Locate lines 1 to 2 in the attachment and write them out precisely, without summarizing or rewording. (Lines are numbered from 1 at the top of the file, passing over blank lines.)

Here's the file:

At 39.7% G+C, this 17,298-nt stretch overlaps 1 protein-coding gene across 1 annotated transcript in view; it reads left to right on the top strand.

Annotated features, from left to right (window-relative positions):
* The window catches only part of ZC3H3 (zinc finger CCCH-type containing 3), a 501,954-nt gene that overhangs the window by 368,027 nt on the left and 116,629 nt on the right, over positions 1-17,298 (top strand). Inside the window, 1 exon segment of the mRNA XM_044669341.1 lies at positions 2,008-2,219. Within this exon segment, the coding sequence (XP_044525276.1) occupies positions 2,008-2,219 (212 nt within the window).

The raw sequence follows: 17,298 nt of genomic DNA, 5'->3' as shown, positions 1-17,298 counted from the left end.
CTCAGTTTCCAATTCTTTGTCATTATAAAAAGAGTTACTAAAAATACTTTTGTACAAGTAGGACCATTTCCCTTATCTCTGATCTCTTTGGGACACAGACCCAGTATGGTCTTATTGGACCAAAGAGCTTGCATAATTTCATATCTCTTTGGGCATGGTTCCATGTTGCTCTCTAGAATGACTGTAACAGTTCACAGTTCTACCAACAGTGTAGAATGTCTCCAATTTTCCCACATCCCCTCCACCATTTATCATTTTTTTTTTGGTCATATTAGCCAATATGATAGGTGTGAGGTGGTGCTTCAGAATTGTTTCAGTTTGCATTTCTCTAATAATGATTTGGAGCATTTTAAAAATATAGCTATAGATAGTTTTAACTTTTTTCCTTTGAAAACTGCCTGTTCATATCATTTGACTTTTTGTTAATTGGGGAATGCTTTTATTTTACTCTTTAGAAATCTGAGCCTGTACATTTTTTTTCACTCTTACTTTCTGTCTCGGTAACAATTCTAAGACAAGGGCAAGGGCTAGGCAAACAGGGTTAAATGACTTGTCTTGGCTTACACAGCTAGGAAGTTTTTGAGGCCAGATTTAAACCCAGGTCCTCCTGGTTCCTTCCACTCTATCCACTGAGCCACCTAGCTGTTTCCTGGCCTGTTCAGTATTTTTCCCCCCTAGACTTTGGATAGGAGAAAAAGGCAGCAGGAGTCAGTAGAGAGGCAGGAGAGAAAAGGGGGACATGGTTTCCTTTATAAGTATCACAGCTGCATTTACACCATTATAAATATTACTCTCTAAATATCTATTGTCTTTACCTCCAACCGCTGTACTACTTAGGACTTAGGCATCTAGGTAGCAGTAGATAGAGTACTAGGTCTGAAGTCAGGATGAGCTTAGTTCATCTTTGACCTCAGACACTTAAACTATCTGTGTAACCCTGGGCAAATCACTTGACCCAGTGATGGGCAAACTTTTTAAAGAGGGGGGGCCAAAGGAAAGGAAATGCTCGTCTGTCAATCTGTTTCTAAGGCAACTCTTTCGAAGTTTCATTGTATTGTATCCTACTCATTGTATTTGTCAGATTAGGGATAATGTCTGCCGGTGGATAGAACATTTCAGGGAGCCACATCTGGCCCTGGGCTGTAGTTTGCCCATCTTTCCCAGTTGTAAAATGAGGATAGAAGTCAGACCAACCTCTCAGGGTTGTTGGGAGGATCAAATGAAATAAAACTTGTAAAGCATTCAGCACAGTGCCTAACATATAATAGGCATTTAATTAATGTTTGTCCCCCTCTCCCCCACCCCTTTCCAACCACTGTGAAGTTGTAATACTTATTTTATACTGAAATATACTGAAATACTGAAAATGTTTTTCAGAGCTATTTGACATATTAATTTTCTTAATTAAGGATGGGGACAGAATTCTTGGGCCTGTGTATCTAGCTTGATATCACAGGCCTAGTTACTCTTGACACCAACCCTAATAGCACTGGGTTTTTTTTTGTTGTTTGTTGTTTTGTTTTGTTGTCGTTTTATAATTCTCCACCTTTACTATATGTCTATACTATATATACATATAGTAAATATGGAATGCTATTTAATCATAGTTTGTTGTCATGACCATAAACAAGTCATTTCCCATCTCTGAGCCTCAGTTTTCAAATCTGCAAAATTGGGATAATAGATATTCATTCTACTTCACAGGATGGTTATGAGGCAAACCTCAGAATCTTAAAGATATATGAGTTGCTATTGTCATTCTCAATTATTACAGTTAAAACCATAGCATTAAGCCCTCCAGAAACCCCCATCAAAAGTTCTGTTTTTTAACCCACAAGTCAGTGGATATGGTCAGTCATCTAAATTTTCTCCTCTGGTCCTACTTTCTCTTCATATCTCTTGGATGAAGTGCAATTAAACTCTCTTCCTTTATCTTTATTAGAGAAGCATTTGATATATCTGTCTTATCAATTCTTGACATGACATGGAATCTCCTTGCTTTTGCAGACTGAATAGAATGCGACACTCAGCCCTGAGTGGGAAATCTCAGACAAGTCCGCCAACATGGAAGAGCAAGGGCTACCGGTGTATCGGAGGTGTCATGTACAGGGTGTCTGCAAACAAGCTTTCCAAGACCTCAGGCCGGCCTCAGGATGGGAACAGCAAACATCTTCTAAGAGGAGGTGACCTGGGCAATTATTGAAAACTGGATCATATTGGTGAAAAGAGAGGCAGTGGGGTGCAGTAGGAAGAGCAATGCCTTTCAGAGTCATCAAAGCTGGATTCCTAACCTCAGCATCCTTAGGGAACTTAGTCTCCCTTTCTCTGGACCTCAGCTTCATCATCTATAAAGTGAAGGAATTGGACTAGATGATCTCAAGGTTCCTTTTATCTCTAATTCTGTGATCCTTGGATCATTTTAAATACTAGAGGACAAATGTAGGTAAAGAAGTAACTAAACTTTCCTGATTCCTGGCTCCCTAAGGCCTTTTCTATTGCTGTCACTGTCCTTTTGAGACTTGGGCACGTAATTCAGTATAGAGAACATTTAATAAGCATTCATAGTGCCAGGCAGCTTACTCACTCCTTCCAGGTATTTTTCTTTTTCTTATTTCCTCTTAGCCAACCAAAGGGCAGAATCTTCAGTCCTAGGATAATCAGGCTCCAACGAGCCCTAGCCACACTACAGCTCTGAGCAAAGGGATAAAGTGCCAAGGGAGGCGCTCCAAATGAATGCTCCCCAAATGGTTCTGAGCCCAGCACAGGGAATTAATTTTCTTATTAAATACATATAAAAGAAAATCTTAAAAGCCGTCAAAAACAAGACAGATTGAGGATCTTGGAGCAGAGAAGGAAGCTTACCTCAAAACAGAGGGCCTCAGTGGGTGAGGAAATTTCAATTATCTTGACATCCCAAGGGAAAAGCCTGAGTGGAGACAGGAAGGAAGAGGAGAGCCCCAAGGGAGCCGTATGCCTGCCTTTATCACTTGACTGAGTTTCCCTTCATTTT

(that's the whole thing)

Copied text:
At 39.7% G+C, this 17,298-nt stretch overlaps 1 protein-coding gene across 1 annotated transcript in view; it reads left to right on the top strand.

Annotated features, from left to right (window-relative positions):